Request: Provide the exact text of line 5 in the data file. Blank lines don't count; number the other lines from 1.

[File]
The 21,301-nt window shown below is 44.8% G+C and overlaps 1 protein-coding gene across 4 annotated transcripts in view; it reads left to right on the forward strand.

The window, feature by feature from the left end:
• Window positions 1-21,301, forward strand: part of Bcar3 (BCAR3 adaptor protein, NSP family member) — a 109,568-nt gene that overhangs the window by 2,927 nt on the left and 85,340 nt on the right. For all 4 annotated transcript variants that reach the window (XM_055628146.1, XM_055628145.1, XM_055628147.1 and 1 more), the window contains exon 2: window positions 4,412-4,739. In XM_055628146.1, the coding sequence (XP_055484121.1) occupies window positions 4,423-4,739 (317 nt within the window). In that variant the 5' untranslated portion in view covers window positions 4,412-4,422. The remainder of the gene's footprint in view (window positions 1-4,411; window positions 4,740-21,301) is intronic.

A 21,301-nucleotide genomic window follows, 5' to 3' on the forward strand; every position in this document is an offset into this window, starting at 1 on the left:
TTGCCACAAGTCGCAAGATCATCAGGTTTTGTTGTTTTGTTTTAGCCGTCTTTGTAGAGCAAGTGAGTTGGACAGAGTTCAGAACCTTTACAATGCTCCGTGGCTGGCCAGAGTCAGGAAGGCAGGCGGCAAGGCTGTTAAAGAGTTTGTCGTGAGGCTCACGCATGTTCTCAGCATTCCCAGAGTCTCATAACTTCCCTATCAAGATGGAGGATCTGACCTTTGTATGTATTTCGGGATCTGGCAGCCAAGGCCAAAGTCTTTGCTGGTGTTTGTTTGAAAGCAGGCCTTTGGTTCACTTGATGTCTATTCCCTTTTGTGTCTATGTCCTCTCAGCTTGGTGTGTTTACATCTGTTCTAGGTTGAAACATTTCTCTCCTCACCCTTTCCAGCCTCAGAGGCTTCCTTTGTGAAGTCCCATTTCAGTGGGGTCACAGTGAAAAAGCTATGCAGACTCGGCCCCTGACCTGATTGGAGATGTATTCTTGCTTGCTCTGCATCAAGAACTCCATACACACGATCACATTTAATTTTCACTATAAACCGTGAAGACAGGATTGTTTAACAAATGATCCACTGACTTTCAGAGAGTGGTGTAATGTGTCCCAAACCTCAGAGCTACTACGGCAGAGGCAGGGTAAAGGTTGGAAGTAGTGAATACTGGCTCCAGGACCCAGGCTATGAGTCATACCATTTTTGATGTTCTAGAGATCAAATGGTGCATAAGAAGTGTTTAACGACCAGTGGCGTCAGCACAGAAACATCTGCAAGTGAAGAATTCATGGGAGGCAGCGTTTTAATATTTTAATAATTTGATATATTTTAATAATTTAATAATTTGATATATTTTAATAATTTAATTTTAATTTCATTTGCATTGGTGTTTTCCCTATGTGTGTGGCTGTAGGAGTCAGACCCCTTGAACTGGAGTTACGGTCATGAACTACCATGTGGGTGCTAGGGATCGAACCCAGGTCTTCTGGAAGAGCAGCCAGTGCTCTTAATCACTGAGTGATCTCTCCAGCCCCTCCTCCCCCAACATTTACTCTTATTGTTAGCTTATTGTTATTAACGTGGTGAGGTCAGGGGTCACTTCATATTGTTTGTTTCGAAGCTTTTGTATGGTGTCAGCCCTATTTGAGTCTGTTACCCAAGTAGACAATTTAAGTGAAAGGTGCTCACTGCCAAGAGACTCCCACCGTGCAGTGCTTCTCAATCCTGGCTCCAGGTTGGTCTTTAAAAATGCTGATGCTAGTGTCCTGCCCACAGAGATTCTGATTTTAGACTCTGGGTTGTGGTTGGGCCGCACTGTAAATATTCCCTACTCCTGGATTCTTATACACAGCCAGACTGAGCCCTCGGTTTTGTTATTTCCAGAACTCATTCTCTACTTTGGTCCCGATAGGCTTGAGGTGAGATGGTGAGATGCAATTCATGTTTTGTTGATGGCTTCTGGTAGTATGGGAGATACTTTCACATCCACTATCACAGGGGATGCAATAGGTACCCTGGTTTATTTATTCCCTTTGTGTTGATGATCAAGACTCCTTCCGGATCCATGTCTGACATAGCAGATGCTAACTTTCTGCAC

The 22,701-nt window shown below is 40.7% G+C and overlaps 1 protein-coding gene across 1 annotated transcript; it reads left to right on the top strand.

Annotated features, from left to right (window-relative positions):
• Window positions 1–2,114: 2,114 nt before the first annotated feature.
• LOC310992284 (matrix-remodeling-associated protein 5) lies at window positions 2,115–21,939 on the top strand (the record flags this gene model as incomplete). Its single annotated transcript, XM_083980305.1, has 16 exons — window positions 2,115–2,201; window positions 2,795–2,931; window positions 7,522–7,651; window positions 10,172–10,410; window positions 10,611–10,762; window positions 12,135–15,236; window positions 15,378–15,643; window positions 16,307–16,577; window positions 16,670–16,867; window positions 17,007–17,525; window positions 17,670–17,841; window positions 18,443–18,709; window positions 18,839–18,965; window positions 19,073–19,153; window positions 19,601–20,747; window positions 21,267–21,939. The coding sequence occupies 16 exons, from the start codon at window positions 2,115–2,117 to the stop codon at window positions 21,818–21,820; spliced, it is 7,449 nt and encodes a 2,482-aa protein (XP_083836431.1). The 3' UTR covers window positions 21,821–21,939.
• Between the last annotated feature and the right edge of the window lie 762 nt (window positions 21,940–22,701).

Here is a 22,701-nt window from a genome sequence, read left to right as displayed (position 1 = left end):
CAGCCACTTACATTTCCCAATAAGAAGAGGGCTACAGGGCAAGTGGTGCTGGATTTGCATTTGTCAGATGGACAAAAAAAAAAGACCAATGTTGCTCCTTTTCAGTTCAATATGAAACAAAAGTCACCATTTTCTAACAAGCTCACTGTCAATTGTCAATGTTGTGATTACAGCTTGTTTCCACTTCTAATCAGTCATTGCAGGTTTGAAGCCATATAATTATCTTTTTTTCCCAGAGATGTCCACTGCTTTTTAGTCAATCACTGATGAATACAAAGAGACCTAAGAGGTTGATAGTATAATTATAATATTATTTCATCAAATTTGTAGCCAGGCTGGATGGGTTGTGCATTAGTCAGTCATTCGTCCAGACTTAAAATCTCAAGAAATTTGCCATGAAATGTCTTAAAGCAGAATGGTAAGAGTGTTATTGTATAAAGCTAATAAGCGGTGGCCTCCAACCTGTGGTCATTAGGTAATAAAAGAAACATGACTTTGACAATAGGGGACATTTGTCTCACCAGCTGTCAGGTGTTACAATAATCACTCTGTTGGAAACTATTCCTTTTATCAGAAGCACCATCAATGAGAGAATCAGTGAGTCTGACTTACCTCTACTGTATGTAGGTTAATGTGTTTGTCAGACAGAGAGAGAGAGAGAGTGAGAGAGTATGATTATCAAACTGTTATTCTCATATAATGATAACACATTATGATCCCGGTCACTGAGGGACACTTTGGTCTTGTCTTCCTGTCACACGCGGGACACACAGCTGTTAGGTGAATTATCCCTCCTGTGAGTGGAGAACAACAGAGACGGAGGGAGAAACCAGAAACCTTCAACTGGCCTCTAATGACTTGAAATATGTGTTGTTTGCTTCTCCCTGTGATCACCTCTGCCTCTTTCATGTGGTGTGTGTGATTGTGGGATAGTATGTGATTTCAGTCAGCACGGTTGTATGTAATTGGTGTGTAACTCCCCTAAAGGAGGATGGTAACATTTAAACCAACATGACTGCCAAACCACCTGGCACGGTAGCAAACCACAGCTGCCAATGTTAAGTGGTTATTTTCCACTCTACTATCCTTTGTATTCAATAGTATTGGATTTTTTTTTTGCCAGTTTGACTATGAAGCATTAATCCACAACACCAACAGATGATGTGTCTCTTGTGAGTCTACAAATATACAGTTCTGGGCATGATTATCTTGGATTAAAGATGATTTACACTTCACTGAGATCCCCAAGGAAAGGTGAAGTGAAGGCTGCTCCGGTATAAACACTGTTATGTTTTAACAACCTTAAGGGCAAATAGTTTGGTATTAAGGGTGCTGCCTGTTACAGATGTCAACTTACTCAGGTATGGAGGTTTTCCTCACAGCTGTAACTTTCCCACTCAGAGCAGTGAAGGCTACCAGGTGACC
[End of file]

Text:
TTGCCACAAGTCGCAAGATCATCAGGTTTTGTTGTTTTGTTTTAGCCGTCTTTGTAGAGCAAGTGAGTTGGACAGAGTTCAGAACCTTTACAATGCTCCGTGGCTGGCCAGAGTCAGGAAGGCAGGCGGCAAGGCTGTTAAAGAGTTTGTCGTGAGGCTCACGCATGTTCTCAGCATTCCCAGAGTCTCATAACTTCCCTATCAAGATGGAGGATCTGACCTTTGTATGTATTTCGGGATCTGGCAGCCAAGGCCAAAGTCTTTGCTGGTGTTTGTTTGAAAGCAGGCCTTTGGTTCACTTGATGTCTATTCCCTTTTGTGTCTATGTCCTCTCAGCTTGGTGTGTTTACATCTGTTCTAGGTTGAAACATTTCTCTCCTCACCCTTTCCAGCCTCAGAGGCTTCCTTTGTGAAGTCCCATTTCAGTGGGGTCACAGTGAAAAAGCTATGCAGACTCGGCCCCTGACCTGATTGGAGATGTATTCTTGCTTGCTCTGCATCAAGAACTCCATACACACGATCACATTTAATTTTCACTATAAACCGTGAAGACAGGATTGTTTAACAAATGATCCACTGACTTTCAGAGAGTGGTGTAATGTGTCCCAAACCTCAGAGCTACTACGGCAGAGGCAGGGTAAAGGTTGGAAGTAGTGAATACTGGCTCCAGGACCCAGGCTATGAGTCATACCATTTTTGATGTTCTAGAGATCAAATGGTGCATAAGAAGTGTTTAACGACCAGTGGCGTCAGCACAGAAACATCTGCAAGTGAAGAATTCATGGGAGGCAGCGTTTTAATATTTTAATAATTTGATATATTTTAATAATTTAATAATTTGATATATTTTAATAATTTAATTTTAATTTCATTTGCATTGGTGTTTTCCCTATGTGTGTGGCTGTAGGAGTCAGACCCCTTGAACTGGAGTTACGGTCATGAACTACCATGTGGGTGCTAGGGATCGAACCCAGGTCTTCTGGAAGAGCAGCCAGTGCTCTTAATCACTGAGTGATCTCTCCAGCCCCTCCTCCCCCAACATTTACTCTTATTGTTAGCTTATTGTTATTAACGTGGTGAGGTCAGGGGTCACTTCATATTGTTTGTTTCGAAGCTTTTGTATGGTGTCAGCCCTATTTGAGTCTGTTACCCAAGTAGACAATTTAAGTGAAAGGTGCTCACTGCCAAGAGACTCCCACCGTGCAGTGCTTCTCAATCCTGGCTCCAGGTTGGTCTTTAAAAATGCTGATGCTAGTGTCCTGCCCACAGAGATTCTGATTTTAGACTCTGGGTTGTGGTTGGGCCGCACTGTAAATATTCCCTACTCCTGGATTCTTATACACAGCCAGACTGAGCCCTCGGTTTTGTTATTTCCAGAACTCATTCTCTACTTTGGTCCCGATAGGCTTGAGGTGAGATGGTGAGATGCAATTCATGTTTTGTTGATGGCTTCTGGTAGTATGGGAGATACTTTCACATCCACTATCACAGGGGATGCAATAGGTACCCTGGTTTATTTATTCCCTTTGTGTTGATGATCAAGACTCCTTCCGGATCCATGTCTGACATAGCAGATGCTAACTTTCTGCAC